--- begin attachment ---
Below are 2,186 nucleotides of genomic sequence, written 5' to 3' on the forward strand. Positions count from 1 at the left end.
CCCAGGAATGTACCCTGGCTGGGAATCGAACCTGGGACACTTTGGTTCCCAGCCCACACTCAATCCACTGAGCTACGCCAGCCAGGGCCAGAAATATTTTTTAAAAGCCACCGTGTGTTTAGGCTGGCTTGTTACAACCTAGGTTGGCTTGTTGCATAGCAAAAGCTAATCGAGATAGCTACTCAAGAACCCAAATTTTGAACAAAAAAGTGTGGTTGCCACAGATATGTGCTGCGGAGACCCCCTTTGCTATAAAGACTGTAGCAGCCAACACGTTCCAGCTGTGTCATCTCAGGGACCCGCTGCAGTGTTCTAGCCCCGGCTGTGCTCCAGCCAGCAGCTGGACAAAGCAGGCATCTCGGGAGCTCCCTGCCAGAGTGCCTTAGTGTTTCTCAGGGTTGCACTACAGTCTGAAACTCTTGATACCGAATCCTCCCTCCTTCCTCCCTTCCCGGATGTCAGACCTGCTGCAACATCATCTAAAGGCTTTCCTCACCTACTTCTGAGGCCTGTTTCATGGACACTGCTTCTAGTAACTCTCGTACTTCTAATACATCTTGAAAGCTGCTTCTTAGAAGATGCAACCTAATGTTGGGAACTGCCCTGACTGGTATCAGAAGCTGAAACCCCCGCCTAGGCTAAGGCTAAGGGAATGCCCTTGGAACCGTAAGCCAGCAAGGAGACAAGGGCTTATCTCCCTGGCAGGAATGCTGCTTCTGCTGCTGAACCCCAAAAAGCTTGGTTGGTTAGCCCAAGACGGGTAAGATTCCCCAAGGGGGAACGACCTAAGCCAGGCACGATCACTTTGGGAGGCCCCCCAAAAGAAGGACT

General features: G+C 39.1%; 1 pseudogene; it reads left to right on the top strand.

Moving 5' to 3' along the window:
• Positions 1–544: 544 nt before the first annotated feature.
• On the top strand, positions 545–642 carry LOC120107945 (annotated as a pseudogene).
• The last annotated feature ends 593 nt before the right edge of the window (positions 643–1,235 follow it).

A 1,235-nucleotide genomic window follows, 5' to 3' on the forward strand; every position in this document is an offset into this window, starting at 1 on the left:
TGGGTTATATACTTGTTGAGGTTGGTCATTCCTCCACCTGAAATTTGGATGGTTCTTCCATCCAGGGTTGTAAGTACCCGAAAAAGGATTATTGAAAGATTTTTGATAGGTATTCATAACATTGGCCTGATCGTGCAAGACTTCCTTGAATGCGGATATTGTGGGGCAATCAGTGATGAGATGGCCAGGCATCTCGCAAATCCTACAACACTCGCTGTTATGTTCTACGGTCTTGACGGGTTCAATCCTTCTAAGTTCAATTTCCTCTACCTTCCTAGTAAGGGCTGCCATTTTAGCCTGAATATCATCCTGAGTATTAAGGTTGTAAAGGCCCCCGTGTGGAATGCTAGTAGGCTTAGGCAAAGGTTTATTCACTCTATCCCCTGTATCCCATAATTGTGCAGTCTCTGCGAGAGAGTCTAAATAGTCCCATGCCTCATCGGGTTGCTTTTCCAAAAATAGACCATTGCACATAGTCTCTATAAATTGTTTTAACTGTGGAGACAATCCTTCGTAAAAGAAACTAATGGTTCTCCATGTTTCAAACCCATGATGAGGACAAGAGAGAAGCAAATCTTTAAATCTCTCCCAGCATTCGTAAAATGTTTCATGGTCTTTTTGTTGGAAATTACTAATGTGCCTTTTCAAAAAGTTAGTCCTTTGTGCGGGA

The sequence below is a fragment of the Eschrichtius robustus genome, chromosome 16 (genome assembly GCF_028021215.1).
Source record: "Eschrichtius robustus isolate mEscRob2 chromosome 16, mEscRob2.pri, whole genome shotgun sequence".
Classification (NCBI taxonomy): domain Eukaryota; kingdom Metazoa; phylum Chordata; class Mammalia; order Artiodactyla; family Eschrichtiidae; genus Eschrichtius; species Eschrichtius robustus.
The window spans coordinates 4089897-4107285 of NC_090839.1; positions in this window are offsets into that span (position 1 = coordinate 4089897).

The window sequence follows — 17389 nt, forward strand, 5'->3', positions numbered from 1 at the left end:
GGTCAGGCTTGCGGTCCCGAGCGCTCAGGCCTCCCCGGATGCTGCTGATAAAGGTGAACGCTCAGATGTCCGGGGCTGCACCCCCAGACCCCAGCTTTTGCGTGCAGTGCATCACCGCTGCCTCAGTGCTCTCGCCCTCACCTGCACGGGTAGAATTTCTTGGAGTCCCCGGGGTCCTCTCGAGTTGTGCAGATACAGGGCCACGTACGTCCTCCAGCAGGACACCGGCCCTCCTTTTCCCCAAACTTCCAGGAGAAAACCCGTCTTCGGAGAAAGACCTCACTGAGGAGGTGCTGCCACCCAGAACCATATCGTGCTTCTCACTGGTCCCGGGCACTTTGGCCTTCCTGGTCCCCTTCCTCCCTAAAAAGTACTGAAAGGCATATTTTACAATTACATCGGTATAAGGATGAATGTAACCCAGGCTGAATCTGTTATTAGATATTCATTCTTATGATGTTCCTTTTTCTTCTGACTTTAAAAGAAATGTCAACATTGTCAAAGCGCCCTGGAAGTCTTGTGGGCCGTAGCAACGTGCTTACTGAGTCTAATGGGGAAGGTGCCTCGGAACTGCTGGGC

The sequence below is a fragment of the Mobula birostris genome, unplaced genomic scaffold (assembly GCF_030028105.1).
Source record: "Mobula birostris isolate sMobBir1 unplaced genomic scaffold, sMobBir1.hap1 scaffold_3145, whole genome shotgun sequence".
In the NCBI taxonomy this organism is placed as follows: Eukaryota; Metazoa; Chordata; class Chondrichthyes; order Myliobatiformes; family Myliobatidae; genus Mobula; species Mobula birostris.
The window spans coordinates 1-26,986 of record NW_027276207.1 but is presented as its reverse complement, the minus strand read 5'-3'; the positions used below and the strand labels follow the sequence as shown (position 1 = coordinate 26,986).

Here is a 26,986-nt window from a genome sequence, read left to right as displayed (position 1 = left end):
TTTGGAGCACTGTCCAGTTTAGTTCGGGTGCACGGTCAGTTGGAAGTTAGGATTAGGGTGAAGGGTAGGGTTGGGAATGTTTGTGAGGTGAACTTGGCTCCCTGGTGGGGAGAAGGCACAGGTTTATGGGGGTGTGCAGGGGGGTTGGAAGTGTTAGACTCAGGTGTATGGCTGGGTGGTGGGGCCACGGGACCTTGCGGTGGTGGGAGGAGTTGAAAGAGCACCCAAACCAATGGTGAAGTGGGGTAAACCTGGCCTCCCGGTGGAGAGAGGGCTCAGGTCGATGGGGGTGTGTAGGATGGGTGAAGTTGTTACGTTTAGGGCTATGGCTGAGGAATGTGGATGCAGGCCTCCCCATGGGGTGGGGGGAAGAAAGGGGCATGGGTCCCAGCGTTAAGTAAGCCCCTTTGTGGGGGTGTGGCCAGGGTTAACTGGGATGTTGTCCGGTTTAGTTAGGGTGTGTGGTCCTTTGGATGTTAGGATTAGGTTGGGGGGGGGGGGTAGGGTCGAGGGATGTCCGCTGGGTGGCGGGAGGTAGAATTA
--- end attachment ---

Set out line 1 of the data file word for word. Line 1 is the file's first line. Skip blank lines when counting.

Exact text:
Below are 2,186 nucleotides of genomic sequence, written 5' to 3' on the forward strand. Positions count from 1 at the left end.